Mother Jones Flea Market
Mother Jones Flea Market is an excellent option for vintage lovers to while away a few hours, even on a rainy day. This indoor market, open weekend afternoons, is anchored by a group of antique and second-hand sellers stocking an impressive array of pre-loved goodies, from books and records to furniture and kitschy curiosities. All shopped out? Soak up the atmosphere at the market’s coffee shop, there might just be live music from local musicians.
One of the biggest and best-known markets in West Cork, Bantry Market is held in the town square where the local historic cattle fairs were once held. As well as the best organic food, gift items and stalls filled with unique arts and crafts, here you’ll find plenty of pre-loved bric-a-brac. The first Friday of the month is traditionally fair day and the best time to visit, when most traders present. The car-park end of the market accommodates those selling second-hand items from their car boot.
Skibbereen Farmers Market
Skibbereen Farmers Market focuses primarily on fresh produce, but there are also a range of stalls selling antiques, second-hand books and bric-a-brac. Every Saturday at the Fairfield, not far from the West Cork town’s Main Street, this buzzing market comes to life – with more than 100 traders in summertime. Grab a coffee from Red Strand Coffee and listen to some live music while exploring.
Miss Daisy Blue
Located on picturesque Market Parade in the city centre, Miss Daisy Blue is an intoxicating immersion in yesteryear fashion. Spanning the 1930s–1980s, the expertly curated stock carries unique, everyday separates to sparkly occasion-wear and has drawn a loyal and devoted local following while also garnering wider attention, having been featured on the RTE TV programme Today. Sherbet-coloured vintage delights are showcased in the most fitting of surroundings replete with luxurious throwbacks, from an intricately detailed staircase to tasselled ropes holding back the velvet curtains in the changing rooms. Miss Daisy Blue also stocks some dapper menswear as well as sumptuous vintage bridal gowns (by appointment only).
Brocade & Lime
From a Victorian townhouse on the Coal Quay, Brocade & Lime dishes up Golden-Age glamour in both clothes and beauty – think a one-stop shop for the Audrey Hepburn dress and accompanying beehive and red lip makeover. Here, a small collection of original vintage pieces rubs shoulders with modern yet retro-inspired designer with collections arranged according to the period they hark back to. The themed salon, an homage to ’60s glamour, is tucked away in a courtyard, complete with authentic sit-under hairdryers and theatrically trained beauticians specialising in pin-up looks. With both the salon and dedicated event space, Brocade & Lime offers tailored packages for bridal showers and afternoon teas with vintage-themed treatments – the ideal party or gift for any retro-obsessed friends.
Brocade & Lime, 4 Cornmarket St, Cork, Ireland, +353 21 427 8882
North Main Street charity shops
For those not afraid of a little rummaging, Cork’s charity shop offerings have cracked the code for successful thrift retail. Colourful North Main Street, in particular, is home to a bevy of vintage beauties, all contributing to worthy causes like Concern, Enable Ireland, St Vincent de Paul and the Caring and Sharing Association (CASA). Friendly competition has prompted stores to take their merchandising and window-displays seriously and generous Lee-siders donate often and well, so there tends to be a fresh churn of good-quality stock to pick over.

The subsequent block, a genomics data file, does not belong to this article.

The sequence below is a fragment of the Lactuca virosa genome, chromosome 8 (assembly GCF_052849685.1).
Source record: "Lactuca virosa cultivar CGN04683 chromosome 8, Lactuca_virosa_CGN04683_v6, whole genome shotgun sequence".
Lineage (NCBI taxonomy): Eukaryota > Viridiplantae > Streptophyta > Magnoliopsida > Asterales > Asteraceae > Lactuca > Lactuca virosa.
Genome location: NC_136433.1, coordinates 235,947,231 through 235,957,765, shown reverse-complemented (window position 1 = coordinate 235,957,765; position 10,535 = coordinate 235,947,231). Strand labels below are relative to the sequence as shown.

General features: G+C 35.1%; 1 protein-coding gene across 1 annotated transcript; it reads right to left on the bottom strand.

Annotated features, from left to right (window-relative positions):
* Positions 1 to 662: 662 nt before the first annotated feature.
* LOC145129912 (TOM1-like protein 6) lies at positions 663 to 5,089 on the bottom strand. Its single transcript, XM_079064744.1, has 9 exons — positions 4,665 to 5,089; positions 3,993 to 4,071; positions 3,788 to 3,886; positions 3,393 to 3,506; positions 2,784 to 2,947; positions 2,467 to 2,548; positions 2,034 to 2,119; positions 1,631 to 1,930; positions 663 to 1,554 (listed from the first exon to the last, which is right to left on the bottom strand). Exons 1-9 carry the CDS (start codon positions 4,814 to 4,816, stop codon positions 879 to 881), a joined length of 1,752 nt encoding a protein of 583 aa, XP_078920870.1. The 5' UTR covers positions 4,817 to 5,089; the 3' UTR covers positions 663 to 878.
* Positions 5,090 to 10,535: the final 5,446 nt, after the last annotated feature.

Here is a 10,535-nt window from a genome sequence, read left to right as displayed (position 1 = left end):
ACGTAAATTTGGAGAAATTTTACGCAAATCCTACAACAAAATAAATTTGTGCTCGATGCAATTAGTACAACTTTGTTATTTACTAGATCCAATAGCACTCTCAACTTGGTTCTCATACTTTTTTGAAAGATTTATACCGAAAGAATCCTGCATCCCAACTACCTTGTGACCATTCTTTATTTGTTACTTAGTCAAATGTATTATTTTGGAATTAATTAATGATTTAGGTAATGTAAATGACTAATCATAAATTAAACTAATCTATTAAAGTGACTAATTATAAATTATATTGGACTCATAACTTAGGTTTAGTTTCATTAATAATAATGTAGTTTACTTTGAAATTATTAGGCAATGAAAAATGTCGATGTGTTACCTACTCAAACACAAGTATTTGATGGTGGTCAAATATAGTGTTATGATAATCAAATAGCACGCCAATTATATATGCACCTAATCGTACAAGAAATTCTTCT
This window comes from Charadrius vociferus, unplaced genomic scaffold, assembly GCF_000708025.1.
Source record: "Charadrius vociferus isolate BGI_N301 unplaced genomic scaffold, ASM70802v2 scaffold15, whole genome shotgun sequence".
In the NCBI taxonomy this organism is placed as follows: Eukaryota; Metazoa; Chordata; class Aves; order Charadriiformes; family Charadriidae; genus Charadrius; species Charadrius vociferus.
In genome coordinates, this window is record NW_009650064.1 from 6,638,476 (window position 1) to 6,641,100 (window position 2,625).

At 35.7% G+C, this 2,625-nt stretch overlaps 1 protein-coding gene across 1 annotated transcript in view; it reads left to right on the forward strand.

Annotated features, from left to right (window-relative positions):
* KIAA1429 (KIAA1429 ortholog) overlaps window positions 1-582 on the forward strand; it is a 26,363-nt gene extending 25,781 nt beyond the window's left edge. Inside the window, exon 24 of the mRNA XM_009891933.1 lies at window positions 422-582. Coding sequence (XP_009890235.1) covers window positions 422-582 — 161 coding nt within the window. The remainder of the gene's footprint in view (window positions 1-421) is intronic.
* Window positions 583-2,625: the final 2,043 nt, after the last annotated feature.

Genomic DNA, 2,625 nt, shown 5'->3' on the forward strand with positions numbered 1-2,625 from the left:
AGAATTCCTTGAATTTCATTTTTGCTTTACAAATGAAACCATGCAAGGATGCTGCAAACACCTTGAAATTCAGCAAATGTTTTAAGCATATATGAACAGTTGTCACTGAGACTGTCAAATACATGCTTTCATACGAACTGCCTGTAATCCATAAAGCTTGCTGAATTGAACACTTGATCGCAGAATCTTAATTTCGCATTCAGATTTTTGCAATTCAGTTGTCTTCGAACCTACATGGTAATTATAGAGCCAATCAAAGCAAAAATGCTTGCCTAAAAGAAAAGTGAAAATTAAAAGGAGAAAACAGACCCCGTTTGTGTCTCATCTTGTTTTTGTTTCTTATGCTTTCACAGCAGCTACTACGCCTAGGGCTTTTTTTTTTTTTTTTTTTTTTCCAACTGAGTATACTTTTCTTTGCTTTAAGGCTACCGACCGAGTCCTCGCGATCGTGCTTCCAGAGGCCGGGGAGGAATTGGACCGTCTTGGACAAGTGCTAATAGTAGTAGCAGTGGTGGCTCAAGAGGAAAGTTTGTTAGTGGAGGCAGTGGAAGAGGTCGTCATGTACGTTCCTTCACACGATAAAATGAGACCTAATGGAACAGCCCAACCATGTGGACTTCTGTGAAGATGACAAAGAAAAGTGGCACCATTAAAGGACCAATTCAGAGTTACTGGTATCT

Following the lead of the Irish Cancer Society shop around the corner on Castle Street, customers can now window shop for two weeks before the sale, which are filled to the gills with the best donations and are often designed around a certain theme, with items sold off on pre-specified dates once the anticipation has built. Barnardos Children’s Charity (99 North Main Street) are known to sell off high-end handbags in their fortnightly window sales, and customers often queue up to be the early worm that catches the second-hand tote.
Billy’s Secondhand Store
One major draw to Billy’s Secondhand Store in the village of Blarney is Billy himself, who customers applaud for his excellent service and friendly manner. The other pull to this emporium of the pre-owned is the wide range of goods on offer – Billy claims to buy and sell ‘almost anything’, and the store’s Facebook page is filled with photos of the eclectic stock, from vintage canvas room dividers to old gas lanterns to electrical goods to solid wood furniture. Find something to love but can’t possibly carry it home? Billy does house calls and can arrange delivery of large pieces.
Billy’s Secondhand Store, 398 Blarney St, Cork, Ireland, +353 87 657 5643
Age Action, a national charity for the improvement of services and policies for the elderly, decided to expand outside of Dublin and Monaghan with open a shop in the satellite town of Ballincollig, just outside Cork City. Opened in 2016, the new store offers a carefully curated selection of vintage and designer clothing, home accessories and furniture, books, records (and record players) and more. Bringing home an item from here means much-needed funds go towards providing vital services and social activities for older members of Ireland’s community.
Age Action, Barr Na Sraide and tSráid Mhór, Cork, Ireland, +353 21 487 6487
Beloved at Focus Ireland
Focus Ireland’s Beloved boutiques stock covetable, new or ‘gently worn’ clothing and accessories for women and children as well as some homewares and collectables. One of only four in the country, the Cork store can be found at Douglas Village Shopping Centre, just a short drive from Cork’s city centre. For every euro spent at Focus Ireland, ¢89 is spent on services for homeless people in Ireland, from prevention action and accommodation advice to short- and long-term housing.